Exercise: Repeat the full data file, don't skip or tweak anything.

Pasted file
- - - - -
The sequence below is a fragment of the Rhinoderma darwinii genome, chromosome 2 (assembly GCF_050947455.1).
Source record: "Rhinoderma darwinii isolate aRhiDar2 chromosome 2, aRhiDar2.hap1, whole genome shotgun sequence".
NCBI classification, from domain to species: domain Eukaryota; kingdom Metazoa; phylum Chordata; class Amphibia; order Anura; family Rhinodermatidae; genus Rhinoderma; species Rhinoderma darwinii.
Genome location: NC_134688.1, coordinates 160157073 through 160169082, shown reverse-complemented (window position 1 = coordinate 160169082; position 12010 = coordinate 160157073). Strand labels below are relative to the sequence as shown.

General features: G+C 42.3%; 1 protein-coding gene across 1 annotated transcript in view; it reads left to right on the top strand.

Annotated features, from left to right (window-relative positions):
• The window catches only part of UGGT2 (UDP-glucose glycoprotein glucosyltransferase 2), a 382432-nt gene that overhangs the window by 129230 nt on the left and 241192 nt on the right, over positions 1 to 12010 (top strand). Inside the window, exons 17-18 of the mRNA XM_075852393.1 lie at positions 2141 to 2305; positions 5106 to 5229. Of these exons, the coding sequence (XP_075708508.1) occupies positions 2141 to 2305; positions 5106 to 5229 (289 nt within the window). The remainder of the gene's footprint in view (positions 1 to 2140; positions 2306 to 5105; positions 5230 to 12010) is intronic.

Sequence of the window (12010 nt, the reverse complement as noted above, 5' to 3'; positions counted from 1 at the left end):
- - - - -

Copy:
The sequence below is a fragment of the Rhinoderma darwinii genome, chromosome 2 (assembly GCF_050947455.1).
Source record: "Rhinoderma darwinii isolate aRhiDar2 chromosome 2, aRhiDar2.hap1, whole genome shotgun sequence".
NCBI classification, from domain to species: domain Eukaryota; kingdom Metazoa; phylum Chordata; class Amphibia; order Anura; family Rhinodermatidae; genus Rhinoderma; species Rhinoderma darwinii.
Genome location: NC_134688.1, coordinates 160157073 through 160169082, shown reverse-complemented (window position 1 = coordinate 160169082; position 12010 = coordinate 160157073). Strand labels below are relative to the sequence as shown.

General features: G+C 42.3%; 1 protein-coding gene across 1 annotated transcript in view; it reads left to right on the top strand.

Annotated features, from left to right (window-relative positions):
• The window catches only part of UGGT2 (UDP-glucose glycoprotein glucosyltransferase 2), a 382432-nt gene that overhangs the window by 129230 nt on the left and 241192 nt on the right, over positions 1 to 12010 (top strand). Inside the window, exons 17-18 of the mRNA XM_075852393.1 lie at positions 2141 to 2305; positions 5106 to 5229. Of these exons, the coding sequence (XP_075708508.1) occupies positions 2141 to 2305; positions 5106 to 5229 (289 nt within the window). The remainder of the gene's footprint in view (positions 1 to 2140; positions 2306 to 5105; positions 5230 to 12010) is intronic.

Sequence of the window (12010 nt, the reverse complement as noted above, 5' to 3'; positions counted from 1 at the left end):